Dealing with persistent weeds – Diary of a Rocket Gardener

So, I talked last week about how I had let my veg plot get a little (a lot) overgrown and wild and how I was working to restore it to its former glory.

One of the major jobs for me is tackling the lower bed by the fence where all the nettles, brambles, ivy and bindweed creep in from the even more wild garden on the other side. The bed measures about 8m long by 2m wide, so it’s a sizeable area, and there are roots everywhere. Everywhere! It’s a bit of a mission to be honest, but I’m getting there.

One of the most useful things I have learnt through no-dig gardening is the way we can use a readily available material to help suppress weeds – cardboard. And I think most of us have plenty of cardboard coming through our homes with deliveries and so forth.┬áHere’s how I’m tackling these persistent weeds with cardboard…

Step 1 – I am breaking my no-dig and getting my garden fork out to dig up the very worst of the roots. Handfuls and handfuls of spaghetti-like bindweed roots have already been gathered and added to a bonfire for future burning, along with the nettles, ivy and all the others.

Step 2 – I’m covering the entire bed with cardboard – all the tape and sticky labels etc are removed first, leaving me with just plain brown cardboard that will now block the light from reaching the many roots that I haven’t managed to dig out (I’m sure there are loads!)

Step 3 – I will then cover the cardboard with multipurpose compost – I plan to load it up nice and thick depending on my budget. It will be thick enough to plant some pumpkin and squash plugs straight away, and as the cardboard begins to weaken the plants will be able to push their roots right down into the soil below.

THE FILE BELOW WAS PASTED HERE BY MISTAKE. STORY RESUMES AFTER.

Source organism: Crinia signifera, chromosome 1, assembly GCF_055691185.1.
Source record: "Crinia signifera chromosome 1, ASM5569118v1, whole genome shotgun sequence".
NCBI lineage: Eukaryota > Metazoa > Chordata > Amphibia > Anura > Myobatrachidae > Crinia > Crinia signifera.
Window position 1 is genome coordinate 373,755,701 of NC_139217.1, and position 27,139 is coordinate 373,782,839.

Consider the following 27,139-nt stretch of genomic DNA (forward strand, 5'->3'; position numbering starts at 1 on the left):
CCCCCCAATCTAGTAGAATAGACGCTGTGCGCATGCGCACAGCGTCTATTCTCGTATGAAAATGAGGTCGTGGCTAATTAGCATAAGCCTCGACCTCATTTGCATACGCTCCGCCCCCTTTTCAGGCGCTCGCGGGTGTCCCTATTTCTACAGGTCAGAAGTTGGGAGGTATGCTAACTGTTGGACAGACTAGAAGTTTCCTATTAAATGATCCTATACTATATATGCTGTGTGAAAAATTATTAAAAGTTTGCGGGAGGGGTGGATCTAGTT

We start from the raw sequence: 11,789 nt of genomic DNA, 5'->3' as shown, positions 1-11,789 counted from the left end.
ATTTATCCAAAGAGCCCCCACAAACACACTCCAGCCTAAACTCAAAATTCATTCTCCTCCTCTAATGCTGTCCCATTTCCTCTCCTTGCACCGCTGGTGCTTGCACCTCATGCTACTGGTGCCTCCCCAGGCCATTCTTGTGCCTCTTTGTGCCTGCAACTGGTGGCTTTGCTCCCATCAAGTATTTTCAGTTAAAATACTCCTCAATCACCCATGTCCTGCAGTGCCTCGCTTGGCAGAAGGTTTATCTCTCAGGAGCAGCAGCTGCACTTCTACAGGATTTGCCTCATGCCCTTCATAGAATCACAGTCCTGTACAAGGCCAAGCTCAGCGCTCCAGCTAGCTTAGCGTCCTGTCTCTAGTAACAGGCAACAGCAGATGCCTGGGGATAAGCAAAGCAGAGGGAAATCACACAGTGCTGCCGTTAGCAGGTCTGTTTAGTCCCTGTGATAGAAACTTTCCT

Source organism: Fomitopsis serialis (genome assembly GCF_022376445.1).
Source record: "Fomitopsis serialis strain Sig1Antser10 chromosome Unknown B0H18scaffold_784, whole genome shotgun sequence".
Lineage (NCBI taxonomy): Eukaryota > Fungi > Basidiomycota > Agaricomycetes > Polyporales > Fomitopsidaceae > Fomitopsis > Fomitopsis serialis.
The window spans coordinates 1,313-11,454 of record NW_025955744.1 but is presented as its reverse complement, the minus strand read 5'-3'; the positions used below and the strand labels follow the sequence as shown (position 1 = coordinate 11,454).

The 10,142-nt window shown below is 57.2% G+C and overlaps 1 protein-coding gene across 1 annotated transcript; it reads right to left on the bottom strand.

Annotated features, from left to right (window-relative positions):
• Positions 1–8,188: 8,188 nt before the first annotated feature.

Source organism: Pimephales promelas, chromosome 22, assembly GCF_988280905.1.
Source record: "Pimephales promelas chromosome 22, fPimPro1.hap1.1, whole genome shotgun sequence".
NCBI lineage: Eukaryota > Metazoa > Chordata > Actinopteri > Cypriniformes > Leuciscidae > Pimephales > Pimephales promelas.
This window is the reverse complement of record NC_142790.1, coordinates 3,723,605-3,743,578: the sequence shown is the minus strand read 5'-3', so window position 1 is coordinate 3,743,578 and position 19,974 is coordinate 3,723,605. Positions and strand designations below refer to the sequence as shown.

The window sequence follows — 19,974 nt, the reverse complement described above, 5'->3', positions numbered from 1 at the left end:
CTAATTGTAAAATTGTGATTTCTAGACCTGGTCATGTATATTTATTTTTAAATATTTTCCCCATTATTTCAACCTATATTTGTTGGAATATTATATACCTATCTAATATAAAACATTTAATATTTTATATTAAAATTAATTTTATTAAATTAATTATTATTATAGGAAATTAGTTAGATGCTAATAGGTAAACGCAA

Step 4 – I will mulch the bed with Strulch (any regular readers will know that I rave about Strulch – google it. It’s fab.) This will further block light from the weed roots below, and it will hopefully prevent new weeds from getting established.

Step 5 – I will try my hardest to keep on top of any weeds encroaching outside the fence, but more importantly, I will be pulling up ANY little shoots as soon as they pop their heads above the ground. I know there will be some little hellos from nettles, brambles and bindweed – but the more often I pull it up, the weaker and weaker the plants will get.

I don’t expect to eradicate these weeds entirely from this bed, not unless I strim the garden outside it on a weekly basis all summer to stop the encroaching, but it’s a shared garden and I don’t want to overstep. So, the idea is to try and get it all more manageable, and this technique is a good way of managing persistent weeds of all sorts, even japanese knotweed!